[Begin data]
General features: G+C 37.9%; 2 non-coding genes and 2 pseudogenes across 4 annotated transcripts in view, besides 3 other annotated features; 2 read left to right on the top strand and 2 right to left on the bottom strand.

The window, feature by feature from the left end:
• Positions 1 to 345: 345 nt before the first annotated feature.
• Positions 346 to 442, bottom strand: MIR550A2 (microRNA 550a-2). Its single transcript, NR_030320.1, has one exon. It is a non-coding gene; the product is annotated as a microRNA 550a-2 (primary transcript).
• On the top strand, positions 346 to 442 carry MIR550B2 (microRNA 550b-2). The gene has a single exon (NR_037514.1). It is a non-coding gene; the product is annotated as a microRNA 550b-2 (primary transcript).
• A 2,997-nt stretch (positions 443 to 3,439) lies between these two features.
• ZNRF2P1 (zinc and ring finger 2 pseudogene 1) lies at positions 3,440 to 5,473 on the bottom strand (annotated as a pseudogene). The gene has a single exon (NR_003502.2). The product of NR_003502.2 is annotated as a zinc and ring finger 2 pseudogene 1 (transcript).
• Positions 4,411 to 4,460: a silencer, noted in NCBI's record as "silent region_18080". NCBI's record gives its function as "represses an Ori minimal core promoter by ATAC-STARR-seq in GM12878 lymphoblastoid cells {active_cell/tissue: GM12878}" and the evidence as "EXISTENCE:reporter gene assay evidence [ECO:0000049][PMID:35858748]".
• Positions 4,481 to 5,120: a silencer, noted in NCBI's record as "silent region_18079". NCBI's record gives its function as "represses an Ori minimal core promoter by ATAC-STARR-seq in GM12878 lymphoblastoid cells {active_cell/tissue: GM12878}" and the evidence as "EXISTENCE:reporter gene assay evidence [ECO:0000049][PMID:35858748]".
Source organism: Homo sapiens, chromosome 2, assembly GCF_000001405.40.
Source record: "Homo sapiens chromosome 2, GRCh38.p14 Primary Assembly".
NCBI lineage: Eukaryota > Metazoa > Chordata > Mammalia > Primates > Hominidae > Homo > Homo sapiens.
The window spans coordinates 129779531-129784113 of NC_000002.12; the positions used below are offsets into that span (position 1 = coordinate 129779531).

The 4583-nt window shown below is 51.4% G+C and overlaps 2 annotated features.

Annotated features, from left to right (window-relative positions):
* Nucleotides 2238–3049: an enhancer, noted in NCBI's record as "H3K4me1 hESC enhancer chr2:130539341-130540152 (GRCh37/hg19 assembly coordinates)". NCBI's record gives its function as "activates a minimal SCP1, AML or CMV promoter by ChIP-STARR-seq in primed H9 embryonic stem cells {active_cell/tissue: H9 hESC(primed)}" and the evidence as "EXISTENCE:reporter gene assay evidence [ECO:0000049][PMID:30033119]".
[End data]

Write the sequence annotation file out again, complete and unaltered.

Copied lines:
General features: G+C 37.9%; 2 non-coding genes and 2 pseudogenes across 4 annotated transcripts in view, besides 3 other annotated features; 2 read left to right on the top strand and 2 right to left on the bottom strand.

The window, feature by feature from the left end:
• Positions 1 to 345: 345 nt before the first annotated feature.
• Positions 346 to 442, bottom strand: MIR550A2 (microRNA 550a-2). Its single transcript, NR_030320.1, has one exon. It is a non-coding gene; the product is annotated as a microRNA 550a-2 (primary transcript).
• On the top strand, positions 346 to 442 carry MIR550B2 (microRNA 550b-2). The gene has a single exon (NR_037514.1). It is a non-coding gene; the product is annotated as a microRNA 550b-2 (primary transcript).
• A 2,997-nt stretch (positions 443 to 3,439) lies between these two features.
• ZNRF2P1 (zinc and ring finger 2 pseudogene 1) lies at positions 3,440 to 5,473 on the bottom strand (annotated as a pseudogene). The gene has a single exon (NR_003502.2). The product of NR_003502.2 is annotated as a zinc and ring finger 2 pseudogene 1 (transcript).
• Positions 4,411 to 4,460: a silencer, noted in NCBI's record as "silent region_18080". NCBI's record gives its function as "represses an Ori minimal core promoter by ATAC-STARR-seq in GM12878 lymphoblastoid cells {active_cell/tissue: GM12878}" and the evidence as "EXISTENCE:reporter gene assay evidence [ECO:0000049][PMID:35858748]".
• Positions 4,481 to 5,120: a silencer, noted in NCBI's record as "silent region_18079". NCBI's record gives its function as "represses an Ori minimal core promoter by ATAC-STARR-seq in GM12878 lymphoblastoid cells {active_cell/tissue: GM12878}" and the evidence as "EXISTENCE:reporter gene assay evidence [ECO:0000049][PMID:35858748]".
Source organism: Homo sapiens, chromosome 2, assembly GCF_000001405.40.
Source record: "Homo sapiens chromosome 2, GRCh38.p14 Primary Assembly".
NCBI lineage: Eukaryota > Metazoa > Chordata > Mammalia > Primates > Hominidae > Homo > Homo sapiens.
The window spans coordinates 129779531-129784113 of NC_000002.12; the positions used below are offsets into that span (position 1 = coordinate 129779531).

The 4583-nt window shown below is 51.4% G+C and overlaps 2 annotated features.

Annotated features, from left to right (window-relative positions):
* Nucleotides 2238–3049: an enhancer, noted in NCBI's record as "H3K4me1 hESC enhancer chr2:130539341-130540152 (GRCh37/hg19 assembly coordinates)". NCBI's record gives its function as "activates a minimal SCP1, AML or CMV promoter by ChIP-STARR-seq in primed H9 embryonic stem cells {active_cell/tissue: H9 hESC(primed)}" and the evidence as "EXISTENCE:reporter gene assay evidence [ECO:0000049][PMID:30033119]".